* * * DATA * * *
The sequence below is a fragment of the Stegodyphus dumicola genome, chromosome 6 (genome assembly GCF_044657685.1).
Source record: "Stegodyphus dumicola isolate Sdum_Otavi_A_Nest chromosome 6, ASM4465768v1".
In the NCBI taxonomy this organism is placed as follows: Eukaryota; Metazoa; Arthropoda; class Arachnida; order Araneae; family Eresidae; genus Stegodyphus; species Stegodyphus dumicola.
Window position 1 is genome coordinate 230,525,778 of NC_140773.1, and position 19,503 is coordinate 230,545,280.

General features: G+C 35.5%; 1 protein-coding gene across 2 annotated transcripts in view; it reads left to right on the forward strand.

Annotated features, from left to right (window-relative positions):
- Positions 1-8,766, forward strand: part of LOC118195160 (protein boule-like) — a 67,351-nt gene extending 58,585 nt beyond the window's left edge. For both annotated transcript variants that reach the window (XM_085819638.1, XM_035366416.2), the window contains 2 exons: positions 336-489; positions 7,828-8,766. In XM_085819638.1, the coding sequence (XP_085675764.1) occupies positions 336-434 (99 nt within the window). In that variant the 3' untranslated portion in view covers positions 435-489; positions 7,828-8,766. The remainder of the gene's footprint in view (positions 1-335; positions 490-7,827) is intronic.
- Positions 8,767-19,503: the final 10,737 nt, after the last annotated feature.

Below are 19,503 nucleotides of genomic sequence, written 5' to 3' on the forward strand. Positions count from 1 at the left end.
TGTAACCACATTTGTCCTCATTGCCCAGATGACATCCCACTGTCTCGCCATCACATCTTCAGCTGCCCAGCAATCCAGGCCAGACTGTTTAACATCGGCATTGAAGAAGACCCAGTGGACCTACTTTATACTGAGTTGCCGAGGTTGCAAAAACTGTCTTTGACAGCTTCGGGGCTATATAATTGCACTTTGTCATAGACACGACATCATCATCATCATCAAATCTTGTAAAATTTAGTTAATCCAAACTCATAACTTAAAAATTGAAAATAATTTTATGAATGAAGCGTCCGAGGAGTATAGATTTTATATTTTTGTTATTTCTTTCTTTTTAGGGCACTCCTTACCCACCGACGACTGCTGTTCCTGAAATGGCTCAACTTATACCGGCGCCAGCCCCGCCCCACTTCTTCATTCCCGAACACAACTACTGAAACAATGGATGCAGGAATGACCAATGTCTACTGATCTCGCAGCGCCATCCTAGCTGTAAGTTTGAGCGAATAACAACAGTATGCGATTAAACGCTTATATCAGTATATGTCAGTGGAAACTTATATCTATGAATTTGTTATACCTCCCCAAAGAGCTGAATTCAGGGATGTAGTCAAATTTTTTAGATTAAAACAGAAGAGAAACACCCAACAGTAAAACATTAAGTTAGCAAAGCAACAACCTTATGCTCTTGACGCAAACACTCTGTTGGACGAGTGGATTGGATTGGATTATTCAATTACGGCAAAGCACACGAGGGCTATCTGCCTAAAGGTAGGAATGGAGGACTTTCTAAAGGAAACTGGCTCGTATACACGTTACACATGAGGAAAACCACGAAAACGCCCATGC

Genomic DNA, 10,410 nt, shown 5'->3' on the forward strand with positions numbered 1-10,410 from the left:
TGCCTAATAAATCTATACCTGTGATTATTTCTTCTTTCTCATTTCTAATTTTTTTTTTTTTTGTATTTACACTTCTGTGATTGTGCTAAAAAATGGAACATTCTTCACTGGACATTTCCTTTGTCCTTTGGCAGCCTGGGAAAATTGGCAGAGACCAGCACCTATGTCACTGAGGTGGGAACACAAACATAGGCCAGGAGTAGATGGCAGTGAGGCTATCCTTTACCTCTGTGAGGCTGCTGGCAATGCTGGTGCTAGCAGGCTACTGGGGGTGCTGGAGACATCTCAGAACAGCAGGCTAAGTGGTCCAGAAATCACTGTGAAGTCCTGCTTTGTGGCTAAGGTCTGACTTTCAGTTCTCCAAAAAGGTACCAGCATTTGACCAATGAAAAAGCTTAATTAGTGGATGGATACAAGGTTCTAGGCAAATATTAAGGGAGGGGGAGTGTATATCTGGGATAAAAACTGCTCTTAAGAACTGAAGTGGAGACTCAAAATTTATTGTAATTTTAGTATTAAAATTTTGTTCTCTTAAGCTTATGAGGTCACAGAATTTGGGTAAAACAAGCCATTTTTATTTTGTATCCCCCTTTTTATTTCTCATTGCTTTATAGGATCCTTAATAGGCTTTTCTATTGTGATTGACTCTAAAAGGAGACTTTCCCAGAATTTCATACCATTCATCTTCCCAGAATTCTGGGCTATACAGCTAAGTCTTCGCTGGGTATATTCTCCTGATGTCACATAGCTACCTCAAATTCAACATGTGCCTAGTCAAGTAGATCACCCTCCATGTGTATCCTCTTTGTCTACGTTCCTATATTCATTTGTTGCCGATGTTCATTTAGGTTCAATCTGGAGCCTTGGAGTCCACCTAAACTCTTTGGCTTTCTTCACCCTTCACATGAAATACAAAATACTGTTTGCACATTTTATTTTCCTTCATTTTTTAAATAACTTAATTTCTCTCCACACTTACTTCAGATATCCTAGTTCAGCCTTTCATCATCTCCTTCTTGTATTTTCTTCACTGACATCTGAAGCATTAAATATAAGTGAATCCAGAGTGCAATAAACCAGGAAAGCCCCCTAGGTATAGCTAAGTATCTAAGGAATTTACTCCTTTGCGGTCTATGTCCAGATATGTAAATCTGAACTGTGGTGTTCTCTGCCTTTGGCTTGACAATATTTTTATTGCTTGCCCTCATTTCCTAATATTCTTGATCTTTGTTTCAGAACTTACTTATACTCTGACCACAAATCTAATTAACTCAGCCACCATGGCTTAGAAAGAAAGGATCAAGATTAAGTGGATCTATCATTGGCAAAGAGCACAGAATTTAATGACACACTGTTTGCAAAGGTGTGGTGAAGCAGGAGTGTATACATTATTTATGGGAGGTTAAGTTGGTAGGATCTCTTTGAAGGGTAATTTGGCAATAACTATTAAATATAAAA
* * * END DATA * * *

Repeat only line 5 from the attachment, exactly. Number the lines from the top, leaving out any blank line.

General features: G+C 35.5%; 1 protein-coding gene across 2 annotated transcripts in view; it reads left to right on the forward strand.